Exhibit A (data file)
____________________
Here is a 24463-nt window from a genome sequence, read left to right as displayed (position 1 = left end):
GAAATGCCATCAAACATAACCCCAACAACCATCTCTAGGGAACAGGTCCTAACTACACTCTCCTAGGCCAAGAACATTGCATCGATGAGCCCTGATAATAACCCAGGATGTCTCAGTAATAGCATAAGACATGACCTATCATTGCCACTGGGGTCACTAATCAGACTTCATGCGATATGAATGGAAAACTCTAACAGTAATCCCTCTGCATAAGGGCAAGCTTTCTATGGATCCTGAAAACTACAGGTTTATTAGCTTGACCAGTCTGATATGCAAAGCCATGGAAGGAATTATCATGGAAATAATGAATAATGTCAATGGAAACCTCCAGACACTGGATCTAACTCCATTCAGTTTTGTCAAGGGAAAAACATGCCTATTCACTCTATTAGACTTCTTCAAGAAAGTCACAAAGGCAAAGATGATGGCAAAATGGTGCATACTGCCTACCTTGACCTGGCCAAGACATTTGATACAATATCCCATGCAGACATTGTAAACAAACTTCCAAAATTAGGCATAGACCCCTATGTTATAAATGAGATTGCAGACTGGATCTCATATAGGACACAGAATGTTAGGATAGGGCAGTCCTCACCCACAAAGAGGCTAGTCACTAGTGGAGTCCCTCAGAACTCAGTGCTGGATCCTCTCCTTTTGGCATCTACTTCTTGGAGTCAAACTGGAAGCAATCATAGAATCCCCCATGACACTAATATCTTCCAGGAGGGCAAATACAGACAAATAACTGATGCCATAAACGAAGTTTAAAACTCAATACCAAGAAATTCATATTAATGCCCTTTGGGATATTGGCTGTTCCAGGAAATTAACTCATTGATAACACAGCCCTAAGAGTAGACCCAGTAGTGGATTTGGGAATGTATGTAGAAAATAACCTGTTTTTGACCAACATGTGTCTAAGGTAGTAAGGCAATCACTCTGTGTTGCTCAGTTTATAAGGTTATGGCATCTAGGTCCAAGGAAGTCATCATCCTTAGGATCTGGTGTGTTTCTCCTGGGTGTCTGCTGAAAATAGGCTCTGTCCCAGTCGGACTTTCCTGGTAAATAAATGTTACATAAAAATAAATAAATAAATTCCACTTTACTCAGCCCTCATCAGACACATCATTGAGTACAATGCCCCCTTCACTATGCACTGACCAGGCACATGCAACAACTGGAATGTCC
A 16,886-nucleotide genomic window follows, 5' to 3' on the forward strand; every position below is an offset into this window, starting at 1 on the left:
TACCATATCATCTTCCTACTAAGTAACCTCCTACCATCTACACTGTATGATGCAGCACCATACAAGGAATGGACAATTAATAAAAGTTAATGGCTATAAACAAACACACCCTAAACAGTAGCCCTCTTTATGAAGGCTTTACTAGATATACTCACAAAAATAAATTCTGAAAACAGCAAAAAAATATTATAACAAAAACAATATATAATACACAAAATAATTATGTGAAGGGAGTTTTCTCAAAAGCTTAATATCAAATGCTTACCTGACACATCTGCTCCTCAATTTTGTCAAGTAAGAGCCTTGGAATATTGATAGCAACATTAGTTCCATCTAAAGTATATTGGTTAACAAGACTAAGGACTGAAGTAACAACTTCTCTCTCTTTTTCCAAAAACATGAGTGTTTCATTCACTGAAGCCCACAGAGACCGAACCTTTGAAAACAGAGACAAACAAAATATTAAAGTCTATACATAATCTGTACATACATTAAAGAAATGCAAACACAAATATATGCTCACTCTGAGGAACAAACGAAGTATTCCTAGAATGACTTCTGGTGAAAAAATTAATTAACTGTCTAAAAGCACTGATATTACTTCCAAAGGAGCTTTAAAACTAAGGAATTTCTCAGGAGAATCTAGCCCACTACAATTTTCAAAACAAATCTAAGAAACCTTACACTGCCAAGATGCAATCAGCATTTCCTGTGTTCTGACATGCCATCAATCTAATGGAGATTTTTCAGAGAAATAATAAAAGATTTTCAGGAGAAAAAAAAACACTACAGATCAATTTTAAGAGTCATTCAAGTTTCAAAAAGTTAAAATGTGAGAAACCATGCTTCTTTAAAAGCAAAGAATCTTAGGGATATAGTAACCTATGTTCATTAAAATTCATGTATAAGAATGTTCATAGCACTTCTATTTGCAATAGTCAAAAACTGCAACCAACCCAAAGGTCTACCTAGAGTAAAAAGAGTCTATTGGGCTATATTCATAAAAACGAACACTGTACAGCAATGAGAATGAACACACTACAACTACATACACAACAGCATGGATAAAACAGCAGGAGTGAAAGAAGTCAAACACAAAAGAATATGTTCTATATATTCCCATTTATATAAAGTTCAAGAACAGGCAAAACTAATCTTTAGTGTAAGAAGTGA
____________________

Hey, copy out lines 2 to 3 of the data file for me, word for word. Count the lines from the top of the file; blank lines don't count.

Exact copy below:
GAAATGCCATCAAACATAACCCCAACAACCATCTCTAGGGAACAGGTCCTAACTACACTCTCCTAGGCCAAGAACATTGCATCGATGAGCCCTGATAATAACCCAGGATGTCTCAGTAATAGCATAAGACATGACCTATCATTGCCACTGGGGTCACTAATCAGACTTCATGCGATATGAATGGAAAACTCTAACAGTAATCCCTCTGCATAAGGGCAAGCTTTCTATGGATCCTGAAAACTACAGGTTTATTAGCTTGACCAGTCTGATATGCAAAGCCATGGAAGGAATTATCATGGAAATAATGAATAATGTCAATGGAAACCTCCAGACACTGGATCTAACTCCATTCAGTTTTGTCAAGGGAAAAACATGCCTATTCACTCTATTAGACTTCTTCAAGAAAGTCACAAAGGCAAAGATGATGGCAAAATGGTGCATACTGCCTACCTTGACCTGGCCAAGACATTTGATACAATATCCCATGCAGACATTGTAAACAAACTTCCAAAATTAGGCATAGACCCCTATGTTATAAATGAGATTGCAGACTGGATCTCATATAGGACACAGAATGTTAGGATAGGGCAGTCCTCACCCACAAAGAGGCTAGTCACTAGTGGAGTCCCTCAGAACTCAGTGCTGGATCCTCTCCTTTTGGCATCTACTTCTTGGAGTCAAACTGGAAGCAATCATAGAATCCCCCATGACACTAATATCTTCCAGGAGGGCAAATACAGACAAATAACTGATGCCATAAACGAAGTTTAAAACTCAATACCAAGAAATTCATATTAATGCCCTTTGGGATATTGGCTGTTCCAGGAAATTAACTCATTGATAACACAGCCCTAAGAGTAGACCCAGTAGTGGATTTGGGAATGTATGTAGAAAATAACCTGTTTTTGACCAACATGTGTCTAAGGTAGTAAGGCAATCACTCTGTGTTGCTCAGTTTATAAGGTTATGGCATCTAGGTCCAAGGAAGTCATCATCCTTAGGATCTGGTGTGTTTCTCCTGGGTGTCTGCTGAAAATAGGCTCTGTCCCAGTCGGACTTTCCTGGTAAATAAATGTTACATAAAAATAAATAAATAAATTCCACTTTACTCAGCCCTCATCAGACACATCATTGAGTACAATGCCCCCTTCACTATGCACTGACCAGGCACATGCAACAACTGGAATGTCC
A 16,886-nucleotide genomic window follows, 5' to 3' on the forward strand; every position below is an offset into this window, starting at 1 on the left: